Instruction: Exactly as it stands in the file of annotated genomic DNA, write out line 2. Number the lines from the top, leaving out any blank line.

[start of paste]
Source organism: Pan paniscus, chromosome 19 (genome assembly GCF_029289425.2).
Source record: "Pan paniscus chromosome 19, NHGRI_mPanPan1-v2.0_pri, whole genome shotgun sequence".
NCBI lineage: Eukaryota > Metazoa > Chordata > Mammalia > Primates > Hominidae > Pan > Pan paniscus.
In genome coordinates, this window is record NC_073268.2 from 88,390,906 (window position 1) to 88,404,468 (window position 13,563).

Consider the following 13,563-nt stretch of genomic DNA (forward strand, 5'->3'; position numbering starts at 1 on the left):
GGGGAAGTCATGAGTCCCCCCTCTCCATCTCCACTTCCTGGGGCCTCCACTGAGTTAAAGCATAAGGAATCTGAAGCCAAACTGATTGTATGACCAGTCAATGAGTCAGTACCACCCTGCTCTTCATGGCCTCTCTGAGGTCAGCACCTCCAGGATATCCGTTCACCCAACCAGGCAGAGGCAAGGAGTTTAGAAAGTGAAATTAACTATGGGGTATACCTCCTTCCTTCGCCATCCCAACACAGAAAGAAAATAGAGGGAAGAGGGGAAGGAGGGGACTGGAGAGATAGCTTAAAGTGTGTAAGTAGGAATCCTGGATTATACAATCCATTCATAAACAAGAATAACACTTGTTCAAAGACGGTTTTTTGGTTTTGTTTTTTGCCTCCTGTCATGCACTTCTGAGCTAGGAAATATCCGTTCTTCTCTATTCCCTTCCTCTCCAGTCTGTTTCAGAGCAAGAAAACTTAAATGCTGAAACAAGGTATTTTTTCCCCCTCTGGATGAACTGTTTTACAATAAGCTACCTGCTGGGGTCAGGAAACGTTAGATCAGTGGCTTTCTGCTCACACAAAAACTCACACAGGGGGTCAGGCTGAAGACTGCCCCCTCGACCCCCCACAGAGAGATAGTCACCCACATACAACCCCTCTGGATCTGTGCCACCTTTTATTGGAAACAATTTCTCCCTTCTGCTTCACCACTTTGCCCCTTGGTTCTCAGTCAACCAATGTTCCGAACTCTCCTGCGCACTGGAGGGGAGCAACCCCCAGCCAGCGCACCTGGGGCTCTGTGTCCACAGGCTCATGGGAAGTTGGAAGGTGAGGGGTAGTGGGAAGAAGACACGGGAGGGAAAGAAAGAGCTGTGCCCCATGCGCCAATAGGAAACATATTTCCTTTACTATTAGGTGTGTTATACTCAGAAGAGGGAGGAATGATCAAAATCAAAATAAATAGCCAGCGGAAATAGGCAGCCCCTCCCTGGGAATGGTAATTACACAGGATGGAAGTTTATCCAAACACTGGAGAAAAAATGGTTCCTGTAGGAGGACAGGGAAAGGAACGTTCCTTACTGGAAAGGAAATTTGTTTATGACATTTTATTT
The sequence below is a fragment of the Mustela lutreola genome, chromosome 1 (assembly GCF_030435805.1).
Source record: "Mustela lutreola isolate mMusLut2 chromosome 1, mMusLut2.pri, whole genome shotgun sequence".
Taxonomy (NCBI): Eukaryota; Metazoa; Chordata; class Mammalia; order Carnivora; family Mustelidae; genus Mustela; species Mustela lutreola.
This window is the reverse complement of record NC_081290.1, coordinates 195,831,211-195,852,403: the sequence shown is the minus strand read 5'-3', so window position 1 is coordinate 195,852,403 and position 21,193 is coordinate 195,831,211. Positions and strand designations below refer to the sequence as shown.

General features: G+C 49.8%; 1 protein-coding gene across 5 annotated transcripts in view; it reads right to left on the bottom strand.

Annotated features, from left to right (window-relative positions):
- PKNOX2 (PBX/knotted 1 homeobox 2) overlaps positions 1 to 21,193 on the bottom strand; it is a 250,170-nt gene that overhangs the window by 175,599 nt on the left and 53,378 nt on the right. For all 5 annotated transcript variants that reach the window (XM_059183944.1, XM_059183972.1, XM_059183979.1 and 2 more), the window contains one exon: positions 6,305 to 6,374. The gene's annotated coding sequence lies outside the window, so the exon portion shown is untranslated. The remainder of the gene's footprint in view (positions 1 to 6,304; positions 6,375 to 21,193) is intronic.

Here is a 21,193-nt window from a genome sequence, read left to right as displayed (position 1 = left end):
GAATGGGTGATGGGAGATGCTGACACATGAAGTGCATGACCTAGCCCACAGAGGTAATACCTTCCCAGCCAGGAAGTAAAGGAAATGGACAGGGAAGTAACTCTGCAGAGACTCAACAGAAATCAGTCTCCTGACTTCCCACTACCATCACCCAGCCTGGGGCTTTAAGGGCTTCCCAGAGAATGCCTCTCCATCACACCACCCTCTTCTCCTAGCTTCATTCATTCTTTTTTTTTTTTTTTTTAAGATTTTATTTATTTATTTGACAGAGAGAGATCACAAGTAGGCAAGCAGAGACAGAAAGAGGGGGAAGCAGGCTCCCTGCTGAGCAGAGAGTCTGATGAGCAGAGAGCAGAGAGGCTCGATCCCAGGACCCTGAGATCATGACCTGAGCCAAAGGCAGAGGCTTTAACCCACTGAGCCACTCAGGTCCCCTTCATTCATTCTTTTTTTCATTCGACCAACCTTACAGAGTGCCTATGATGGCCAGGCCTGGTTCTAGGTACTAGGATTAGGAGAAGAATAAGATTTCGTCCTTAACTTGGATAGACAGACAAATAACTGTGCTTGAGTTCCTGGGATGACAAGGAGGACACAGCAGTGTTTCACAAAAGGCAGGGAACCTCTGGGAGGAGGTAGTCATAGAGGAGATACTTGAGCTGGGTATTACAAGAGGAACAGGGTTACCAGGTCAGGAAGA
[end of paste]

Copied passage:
Source record: "Pan paniscus chromosome 19, NHGRI_mPanPan1-v2.0_pri, whole genome shotgun sequence".